The amino group contents of quaternary ammonium salt-added α-keratose produced in Production Examples 1 and 3; the amino group content of quaternary ammonium salt-added γ-keratose produced in Production Example 2; and the amino group contents of untreated α-keratose and γ-keratose of Production Examples 4 and 5 were compared with one another, to thereby investigate the degree of addition of a quaternary ammonium compound to amino groups in each keratose.

The state in which all amino groups reacted with a quaternary ammonium compound was evaluated as 100% cationization, while the state in which half the amino groups remained unreacted was evaluated as 50% cationization.

The amino group content was measured on the basis of a TNBS (TriNitro Benzene Sulfonic acid) method (Tadanori Ono et al., “Chemical Modification of Protein (Part 1), published by Gakkai Shuppan Center, p38 (1986)).

Specifically, to a solution (1 ml) of 0.5 wt. % of one of the respective keratose samples in distilled water, a borate-phosphate buffer (pH 8.0) (4 ml) and an aqueous 0.1% TNBS solution (4 ml) were added. The mixture was shielded from light by use of aluminum foil or like material and allowed to react at 40 C. for one hour. Subsequently, a IN HCl (114 ml) and a 10% SDS (4 ml) were added to the reaction mixture, to thereby terminate the reaction. The absorbance of each mixture at 340 nm was measured, and the amino group contents of quaternary ammonium salt-added keratose samples and those of untreated keratose samples were compared. The results are shown in Table 1.

TABLE 1
Cationization
Sample degree (%)
Production Ex. 1 (cationized α-keratose) 85
Production Ex. 2 (cationized γ-keratose) 95
Production Ex. 3 (cationized α-keratose) 53
Production Ex. 4 (untreated α-keratose) 0
Production Ex. 5 (untreated γ-keratose) 0

As is clear from Table 1, each untreated keratose sample (Production Example 4 or 5) had a cationization degree of 0%, whereas keratose samples treated with a quaternary ammonium compound (Production Examples 1 to 3) had certain cationization degrees, which indicate that cationization of amino groups reached a considerable degree.

From the above, it is clear that when keratose is treated with a specific quaternary ammonium compound, cationized keratose is in fact formed.

Examples of formulations according to the hair cosmetic composition of the present invention and a conventional hair cosmetic composition will next be described as Examples and Comparative Examples, where (1) stickiness to the hands, (2) combing force, (3) smoothness, (4) gloss of hair, and (5) effect in mending split ends were evaluated in manners described below.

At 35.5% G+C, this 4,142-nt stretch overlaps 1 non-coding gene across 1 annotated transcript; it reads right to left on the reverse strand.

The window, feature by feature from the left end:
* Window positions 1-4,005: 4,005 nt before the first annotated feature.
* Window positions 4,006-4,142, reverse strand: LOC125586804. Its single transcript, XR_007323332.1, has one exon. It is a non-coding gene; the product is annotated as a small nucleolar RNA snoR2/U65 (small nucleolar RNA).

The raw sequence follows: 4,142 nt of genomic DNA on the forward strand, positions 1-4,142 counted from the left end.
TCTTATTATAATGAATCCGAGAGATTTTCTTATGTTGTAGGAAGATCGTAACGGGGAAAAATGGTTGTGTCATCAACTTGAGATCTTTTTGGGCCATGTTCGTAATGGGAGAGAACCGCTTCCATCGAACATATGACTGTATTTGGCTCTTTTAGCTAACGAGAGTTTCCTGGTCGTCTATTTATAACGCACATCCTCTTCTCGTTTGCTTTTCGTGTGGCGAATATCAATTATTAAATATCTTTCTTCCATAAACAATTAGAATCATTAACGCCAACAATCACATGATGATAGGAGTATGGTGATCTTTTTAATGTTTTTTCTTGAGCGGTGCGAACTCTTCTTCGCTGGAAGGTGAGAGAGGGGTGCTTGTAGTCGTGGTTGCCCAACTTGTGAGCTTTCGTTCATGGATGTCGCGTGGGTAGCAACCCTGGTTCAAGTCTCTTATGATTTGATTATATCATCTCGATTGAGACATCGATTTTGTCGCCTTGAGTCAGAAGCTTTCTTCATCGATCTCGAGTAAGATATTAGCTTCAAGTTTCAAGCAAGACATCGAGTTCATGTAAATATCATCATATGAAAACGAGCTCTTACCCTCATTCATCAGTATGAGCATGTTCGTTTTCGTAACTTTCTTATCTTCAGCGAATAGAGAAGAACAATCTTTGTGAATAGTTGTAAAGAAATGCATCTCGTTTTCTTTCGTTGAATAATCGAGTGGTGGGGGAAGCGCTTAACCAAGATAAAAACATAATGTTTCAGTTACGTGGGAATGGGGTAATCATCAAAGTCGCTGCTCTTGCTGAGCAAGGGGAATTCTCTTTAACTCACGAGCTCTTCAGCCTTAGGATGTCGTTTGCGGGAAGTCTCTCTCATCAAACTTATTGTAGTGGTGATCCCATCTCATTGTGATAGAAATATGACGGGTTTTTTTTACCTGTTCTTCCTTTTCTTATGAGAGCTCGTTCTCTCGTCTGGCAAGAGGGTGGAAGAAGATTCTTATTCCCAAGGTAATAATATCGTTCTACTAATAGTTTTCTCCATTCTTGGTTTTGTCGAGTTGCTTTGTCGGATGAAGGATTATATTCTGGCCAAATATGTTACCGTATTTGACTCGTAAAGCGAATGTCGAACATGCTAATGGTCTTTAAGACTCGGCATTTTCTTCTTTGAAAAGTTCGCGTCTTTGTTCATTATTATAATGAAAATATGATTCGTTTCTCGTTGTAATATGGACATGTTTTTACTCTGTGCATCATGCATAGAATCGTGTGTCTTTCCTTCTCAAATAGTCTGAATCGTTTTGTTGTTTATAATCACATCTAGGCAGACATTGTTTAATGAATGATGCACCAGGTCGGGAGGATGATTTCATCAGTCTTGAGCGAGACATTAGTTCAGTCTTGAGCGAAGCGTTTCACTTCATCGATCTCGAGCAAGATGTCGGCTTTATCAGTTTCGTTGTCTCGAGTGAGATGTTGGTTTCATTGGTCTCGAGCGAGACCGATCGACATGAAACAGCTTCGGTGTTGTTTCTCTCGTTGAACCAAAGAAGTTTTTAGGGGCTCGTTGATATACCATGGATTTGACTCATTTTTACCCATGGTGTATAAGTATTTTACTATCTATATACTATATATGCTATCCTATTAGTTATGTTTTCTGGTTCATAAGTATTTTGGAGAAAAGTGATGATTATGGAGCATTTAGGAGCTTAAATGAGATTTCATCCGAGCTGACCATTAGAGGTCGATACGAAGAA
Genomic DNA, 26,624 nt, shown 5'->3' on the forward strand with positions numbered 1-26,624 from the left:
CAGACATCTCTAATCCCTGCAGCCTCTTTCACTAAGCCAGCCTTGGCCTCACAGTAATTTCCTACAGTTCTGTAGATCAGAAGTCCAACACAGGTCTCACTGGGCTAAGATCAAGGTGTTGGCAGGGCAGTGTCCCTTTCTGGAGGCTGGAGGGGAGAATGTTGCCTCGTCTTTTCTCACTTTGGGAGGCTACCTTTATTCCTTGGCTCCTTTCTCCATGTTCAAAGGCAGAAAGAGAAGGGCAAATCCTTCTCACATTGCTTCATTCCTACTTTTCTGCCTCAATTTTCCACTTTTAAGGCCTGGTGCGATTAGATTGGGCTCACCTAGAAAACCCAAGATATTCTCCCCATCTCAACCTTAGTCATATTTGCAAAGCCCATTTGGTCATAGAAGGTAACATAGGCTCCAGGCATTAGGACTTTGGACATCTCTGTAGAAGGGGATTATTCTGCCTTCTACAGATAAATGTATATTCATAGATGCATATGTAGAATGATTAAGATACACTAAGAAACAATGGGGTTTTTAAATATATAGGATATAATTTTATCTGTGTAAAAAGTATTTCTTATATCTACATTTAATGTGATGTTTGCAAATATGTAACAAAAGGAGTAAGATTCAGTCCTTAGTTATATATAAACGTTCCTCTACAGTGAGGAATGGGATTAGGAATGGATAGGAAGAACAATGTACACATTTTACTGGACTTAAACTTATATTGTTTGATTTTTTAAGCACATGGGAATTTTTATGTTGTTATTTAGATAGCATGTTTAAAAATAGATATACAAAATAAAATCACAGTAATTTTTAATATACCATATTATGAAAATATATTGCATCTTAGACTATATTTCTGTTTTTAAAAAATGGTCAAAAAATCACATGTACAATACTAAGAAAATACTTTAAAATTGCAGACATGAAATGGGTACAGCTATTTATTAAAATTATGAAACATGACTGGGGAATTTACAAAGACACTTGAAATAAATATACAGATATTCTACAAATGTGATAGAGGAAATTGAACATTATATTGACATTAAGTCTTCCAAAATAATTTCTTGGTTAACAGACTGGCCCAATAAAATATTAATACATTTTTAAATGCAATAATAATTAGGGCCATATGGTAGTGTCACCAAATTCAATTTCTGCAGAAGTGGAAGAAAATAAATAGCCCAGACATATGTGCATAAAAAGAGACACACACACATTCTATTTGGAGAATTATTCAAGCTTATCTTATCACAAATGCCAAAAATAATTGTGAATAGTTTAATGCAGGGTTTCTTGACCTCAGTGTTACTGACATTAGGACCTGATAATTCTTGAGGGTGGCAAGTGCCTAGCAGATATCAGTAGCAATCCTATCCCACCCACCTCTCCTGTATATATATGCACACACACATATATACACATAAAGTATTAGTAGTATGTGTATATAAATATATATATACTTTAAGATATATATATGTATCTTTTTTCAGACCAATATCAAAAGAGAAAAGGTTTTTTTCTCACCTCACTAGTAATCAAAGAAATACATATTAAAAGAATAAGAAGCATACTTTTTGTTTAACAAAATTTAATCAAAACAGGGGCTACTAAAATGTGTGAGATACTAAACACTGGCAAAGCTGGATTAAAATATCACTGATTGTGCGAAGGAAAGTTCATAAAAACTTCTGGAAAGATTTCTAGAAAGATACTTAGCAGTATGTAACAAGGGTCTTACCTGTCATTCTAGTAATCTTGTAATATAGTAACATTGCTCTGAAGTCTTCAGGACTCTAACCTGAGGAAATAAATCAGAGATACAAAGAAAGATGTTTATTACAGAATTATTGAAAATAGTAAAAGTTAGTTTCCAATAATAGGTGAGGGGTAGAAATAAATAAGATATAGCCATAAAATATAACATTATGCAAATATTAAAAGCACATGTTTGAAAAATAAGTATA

Example 1

Hair Blow

Ingredient Amount ( wt. %)
(1) decamethylcyclopentasiloxane 15.0 
(2) dimethylpolysiloxane (20 mPa s) 3.0
(3) 1,3-butylene glycol 2.0
(4) polyoxyethylene hydrogenated castor oil (60EO) 2.0
(5) α-keratose (Production Ex. 3) 1.0
(6) ethanol 15.0 
(7) deionized water balance
(8) perfume 0.3

Method of Production

Ingredient (2) was added to Ingredient (1), and the mixture was added to a mixture of Ingredients (3) and (4). The resultant mixture was emulsified. Subsequently, the emulsion was mixed with Ingredients (5) to (8), to thereby obtain a hair blow.

Example 2

Hair Mousse

Amount
Ingredient (wt. %)
(1) octamethylcyclotetrasiloxane 10.0 
(2) high-molecular-weight silicone 2.0
[formula (I), wherein each of R4 and R5
represents a methyl group, respectively,
and n is 3000]
(3) ammonium-modified high-molecular-weight silicone 1.0
(formula (II), wherein 10% of R6 represents
a phenyl group and the remainder of R6 represents a
methyl group; R7 represents a methyl group;
R8 represents -(CH2)3N+(CH3)3C1; x is 10,000;
and y is 2]
(4) propylene glycol 2.5
(5) polyoxyethylene hydrogenated castor oil (40EO) 2.0
(6) α-keratose (Production Ex. 1) 2.5
(7) γ-keratose (Production Ex. 2) 2.5
(8) ethanol 8.0
(9) deionized water balance
(10) n-butane 7.0
(11) perfume 0.1

Method of Production

Ingredients (2) and (3) were dissolved in Ingredient (1), and the mixture was added to a mixture of Ingredients (4) and (5). The resultant mixture was emulsified. Subsequently, the emulsion was mixed with Ingredients (6), (7), (8), (9), and (11), to thereby prepare a solution, which was charged into an aerosol container. The container was equipped with a stopper valve, and filled with Ingredient (10), to thereby obtain a hair mousse.

Example 3

Hair Cream

Ingredient Amount (wt. %)
(1) decamethylcyclohexasiloxane 25.0 
(2) amino-modified high-molecular-weight silicone 6.0
[formula (II), wherein R6 represents a methyl
group; R7 represents a hydroxyl group; R8
represents -(CH2)3N(CH3)2; x is 3000; and
y is 6]
(3) glycerin 3.0
(4) polyoxyethylene hydrogenated castor oil (120EO) 3.0
(5) γ-keratose (Production Ex. 2) 3.0
(6) ethanol 4.0
(7) deionized water balance
(8) polyvinyl alcohol 1.0
(9) perfume  0.15

Method of Production